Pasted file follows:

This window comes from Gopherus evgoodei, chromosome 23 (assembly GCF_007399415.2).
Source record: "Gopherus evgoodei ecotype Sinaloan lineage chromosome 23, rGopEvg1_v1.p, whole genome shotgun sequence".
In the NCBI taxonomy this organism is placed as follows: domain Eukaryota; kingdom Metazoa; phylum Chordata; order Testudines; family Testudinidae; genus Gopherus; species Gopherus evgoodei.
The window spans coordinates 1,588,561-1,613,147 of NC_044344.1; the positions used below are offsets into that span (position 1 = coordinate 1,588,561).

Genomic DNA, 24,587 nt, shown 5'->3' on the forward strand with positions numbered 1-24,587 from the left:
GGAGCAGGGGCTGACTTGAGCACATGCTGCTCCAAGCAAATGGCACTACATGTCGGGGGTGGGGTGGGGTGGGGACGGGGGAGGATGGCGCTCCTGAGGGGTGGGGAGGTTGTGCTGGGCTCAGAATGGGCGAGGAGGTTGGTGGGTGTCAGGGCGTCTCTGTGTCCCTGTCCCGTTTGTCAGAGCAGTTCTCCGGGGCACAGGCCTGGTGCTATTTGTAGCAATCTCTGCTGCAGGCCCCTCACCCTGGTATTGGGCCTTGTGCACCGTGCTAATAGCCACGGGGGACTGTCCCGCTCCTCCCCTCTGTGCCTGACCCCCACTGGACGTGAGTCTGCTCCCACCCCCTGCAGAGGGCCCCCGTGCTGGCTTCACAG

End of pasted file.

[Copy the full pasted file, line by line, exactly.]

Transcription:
This window comes from Gopherus evgoodei, chromosome 23 (assembly GCF_007399415.2).
Source record: "Gopherus evgoodei ecotype Sinaloan lineage chromosome 23, rGopEvg1_v1.p, whole genome shotgun sequence".
In the NCBI taxonomy this organism is placed as follows: domain Eukaryota; kingdom Metazoa; phylum Chordata; order Testudines; family Testudinidae; genus Gopherus; species Gopherus evgoodei.
The window spans coordinates 1,588,561-1,613,147 of NC_044344.1; the positions used below are offsets into that span (position 1 = coordinate 1,588,561).

Genomic DNA, 24,587 nt, shown 5'->3' on the forward strand with positions numbered 1-24,587 from the left:
GGAGCAGGGGCTGACTTGAGCACATGCTGCTCCAAGCAAATGGCACTACATGTCGGGGGTGGGGTGGGGTGGGGACGGGGGAGGATGGCGCTCCTGAGGGGTGGGGAGGTTGTGCTGGGCTCAGAATGGGCGAGGAGGTTGGTGGGTGTCAGGGCGTCTCTGTGTCCCTGTCCCGTTTGTCAGAGCAGTTCTCCGGGGCACAGGCCTGGTGCTATTTGTAGCAATCTCTGCTGCAGGCCCCTCACCCTGGTATTGGGCCTTGTGCACCGTGCTAATAGCCACGGGGGACTGTCCCGCTCCTCCCCTCTGTGCCTGACCCCCACTGGACGTGAGTCTGCTCCCACCCCCTGCAGAGGGCCCCCGTGCTGGCTTCACAG